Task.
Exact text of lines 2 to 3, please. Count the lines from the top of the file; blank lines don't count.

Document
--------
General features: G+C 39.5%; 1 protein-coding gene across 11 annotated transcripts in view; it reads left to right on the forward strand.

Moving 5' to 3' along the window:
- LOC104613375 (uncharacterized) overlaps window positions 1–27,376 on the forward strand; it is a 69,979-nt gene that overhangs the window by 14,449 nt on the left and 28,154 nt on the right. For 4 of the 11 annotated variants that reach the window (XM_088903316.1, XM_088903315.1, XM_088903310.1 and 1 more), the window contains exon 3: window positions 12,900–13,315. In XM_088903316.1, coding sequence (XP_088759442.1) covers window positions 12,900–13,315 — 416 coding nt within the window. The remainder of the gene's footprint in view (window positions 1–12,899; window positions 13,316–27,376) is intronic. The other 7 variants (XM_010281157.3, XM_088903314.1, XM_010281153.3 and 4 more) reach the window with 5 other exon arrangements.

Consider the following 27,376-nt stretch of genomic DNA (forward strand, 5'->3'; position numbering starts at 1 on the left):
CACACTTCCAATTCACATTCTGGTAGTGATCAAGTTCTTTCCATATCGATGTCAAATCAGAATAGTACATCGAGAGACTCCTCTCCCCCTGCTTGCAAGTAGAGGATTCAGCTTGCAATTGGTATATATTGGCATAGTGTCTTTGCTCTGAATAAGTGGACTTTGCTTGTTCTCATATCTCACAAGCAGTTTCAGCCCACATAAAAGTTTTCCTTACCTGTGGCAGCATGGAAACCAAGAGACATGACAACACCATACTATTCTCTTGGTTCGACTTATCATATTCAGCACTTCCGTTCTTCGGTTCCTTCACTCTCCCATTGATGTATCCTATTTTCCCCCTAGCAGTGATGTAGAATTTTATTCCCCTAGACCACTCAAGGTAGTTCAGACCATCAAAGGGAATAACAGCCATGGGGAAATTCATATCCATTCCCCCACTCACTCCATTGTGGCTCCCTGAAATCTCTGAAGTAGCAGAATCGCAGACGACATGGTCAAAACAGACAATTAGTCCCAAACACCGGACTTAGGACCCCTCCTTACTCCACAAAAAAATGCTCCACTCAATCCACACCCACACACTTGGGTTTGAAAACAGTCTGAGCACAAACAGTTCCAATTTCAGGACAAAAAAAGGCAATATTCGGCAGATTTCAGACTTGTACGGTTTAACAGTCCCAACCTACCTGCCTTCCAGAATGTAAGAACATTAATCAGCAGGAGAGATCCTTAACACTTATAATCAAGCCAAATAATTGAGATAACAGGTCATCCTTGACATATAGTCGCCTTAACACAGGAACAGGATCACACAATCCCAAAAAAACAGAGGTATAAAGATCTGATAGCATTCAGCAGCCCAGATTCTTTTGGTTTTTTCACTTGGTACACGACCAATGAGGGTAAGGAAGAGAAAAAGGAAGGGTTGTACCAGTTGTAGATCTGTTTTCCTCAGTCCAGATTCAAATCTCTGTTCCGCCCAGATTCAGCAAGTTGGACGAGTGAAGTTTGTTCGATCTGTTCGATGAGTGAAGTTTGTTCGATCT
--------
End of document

Moving 5' to 3' along the window:
- LOC104613375 (uncharacterized) overlaps window positions 1–27,376 on the forward strand; it is a 69,979-nt gene that overhangs the window by 14,449 nt on the left and 28,154 nt on the right. For 4 of the 11 annotated variants that reach the window (XM_088903316.1, XM_088903315.1, XM_088903310.1 and 1 more), the window contains exon 3: window positions 12,900–13,315. In XM_088903316.1, coding sequence (XP_088759442.1) covers window positions 12,900–13,315 — 416 coding nt within the window. The remainder of the gene's footprint in view (window positions 1–12,899; window positions 13,316–27,376) is intronic. The other 7 variants (XM_010281157.3, XM_088903314.1, XM_010281153.3 and 4 more) reach the window with 5 other exon arrangements.